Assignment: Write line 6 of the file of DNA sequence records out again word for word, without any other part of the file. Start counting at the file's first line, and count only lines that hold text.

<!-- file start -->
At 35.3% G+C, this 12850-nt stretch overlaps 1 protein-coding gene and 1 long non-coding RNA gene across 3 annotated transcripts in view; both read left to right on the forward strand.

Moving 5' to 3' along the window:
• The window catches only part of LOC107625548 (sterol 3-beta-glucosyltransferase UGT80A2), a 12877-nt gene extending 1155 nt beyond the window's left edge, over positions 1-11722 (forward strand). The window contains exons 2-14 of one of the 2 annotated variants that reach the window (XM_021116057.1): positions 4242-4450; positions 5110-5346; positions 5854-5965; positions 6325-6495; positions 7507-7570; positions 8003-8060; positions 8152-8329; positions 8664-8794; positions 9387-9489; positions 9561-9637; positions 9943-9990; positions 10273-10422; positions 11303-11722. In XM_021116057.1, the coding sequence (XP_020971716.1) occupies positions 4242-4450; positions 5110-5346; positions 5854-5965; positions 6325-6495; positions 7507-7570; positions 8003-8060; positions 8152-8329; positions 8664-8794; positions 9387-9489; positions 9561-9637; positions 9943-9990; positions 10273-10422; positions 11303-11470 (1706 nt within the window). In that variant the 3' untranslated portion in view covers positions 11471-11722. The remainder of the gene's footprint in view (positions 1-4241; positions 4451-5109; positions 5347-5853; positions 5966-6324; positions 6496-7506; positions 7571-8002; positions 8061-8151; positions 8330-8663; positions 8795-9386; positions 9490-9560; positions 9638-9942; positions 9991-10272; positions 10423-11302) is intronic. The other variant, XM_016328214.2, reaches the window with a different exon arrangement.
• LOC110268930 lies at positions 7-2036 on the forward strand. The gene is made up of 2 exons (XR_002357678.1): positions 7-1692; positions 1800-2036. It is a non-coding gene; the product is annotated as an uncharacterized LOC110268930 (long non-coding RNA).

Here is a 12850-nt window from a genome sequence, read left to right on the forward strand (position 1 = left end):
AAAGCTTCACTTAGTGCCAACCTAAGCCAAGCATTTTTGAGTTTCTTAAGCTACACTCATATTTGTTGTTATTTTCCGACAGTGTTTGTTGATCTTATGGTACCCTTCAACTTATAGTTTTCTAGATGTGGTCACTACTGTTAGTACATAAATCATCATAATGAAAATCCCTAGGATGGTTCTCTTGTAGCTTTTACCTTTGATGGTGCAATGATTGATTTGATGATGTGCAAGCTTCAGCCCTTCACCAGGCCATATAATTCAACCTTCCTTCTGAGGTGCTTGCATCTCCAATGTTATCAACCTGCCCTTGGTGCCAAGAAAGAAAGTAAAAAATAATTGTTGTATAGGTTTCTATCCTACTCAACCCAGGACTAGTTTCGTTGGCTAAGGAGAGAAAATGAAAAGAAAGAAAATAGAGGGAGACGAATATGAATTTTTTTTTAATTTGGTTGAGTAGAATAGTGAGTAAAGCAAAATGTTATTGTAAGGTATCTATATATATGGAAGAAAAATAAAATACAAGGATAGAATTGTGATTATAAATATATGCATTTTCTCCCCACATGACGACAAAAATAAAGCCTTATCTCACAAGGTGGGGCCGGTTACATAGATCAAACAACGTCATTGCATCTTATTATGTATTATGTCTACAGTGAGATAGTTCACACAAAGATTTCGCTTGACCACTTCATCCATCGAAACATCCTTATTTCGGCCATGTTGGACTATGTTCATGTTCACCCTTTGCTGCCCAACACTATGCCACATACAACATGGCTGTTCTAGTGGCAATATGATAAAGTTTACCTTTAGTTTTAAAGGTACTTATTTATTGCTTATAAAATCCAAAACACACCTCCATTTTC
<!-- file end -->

AAAGCTTCACTTAGTGCCAACCTAAGCCAAGCATTTTTGAGTTTCTTAAGCTACACTCATATTTGTTGTTATTTTCCGACAGTGTTTGTTGATCTTATGGTACCCTTCAACTTATAGTTTTCTAGATGTGGTCACTACTGTTAGTACATAAATCATCATAATGAAAATCCCTAGGATGGTTCTCTTGTAGCTTTTACCTTTGATGGTGCAATGATTGATTTGATGATGTGCAAGCTTCAGCCCTTCACCAGGCCATATAATTCAACCTTCCTTCTGAGGTGCTTGCATCTCCAATGTTATCAACCTGCCCTTGGTGCCAAGAAAGAAAGTAAAAAATAATTGTTGTATAGGTTTCTATCCTACTCAACCCAGGACTAGTTTCGTTGGCTAAGGAGAGAAAATGAAAAGAAAGAAAATAGAGGGAGACGAATATGAATTTTTTTTTAATTTGGTTGAGTAGAATAGTGAGTAAAGCAAAATGTTATTGTAAGGTATCTATATATATGGAAGAAAAATAAAATACAAGGATAGAATTGTGATTATAAATATATGCATTTTCTCCCCACATGACGACAAAAATAAAGCCTTATCTCACAAGGTGGGGCCGGTTACATAGATCAAACAACGTCATTGCATCTTATTATGTATTATGTCTACAGTGAGATAGTTCACACAAAGATTTCGCTTGACCACTTCATCCATCGAAACATCCTTATTTCGGCCATGTTGGACTATGTTCATGTTCACCCTTTGCTGCCCAACACTATGCCACATACAACATGGCTGTTCTAGTGGCAATATGATAAAGTTTACCTTTAGTTTTAAAGGTACTTATTTATTGCTTATAAAATCCAAAACACACCTCCATTTTC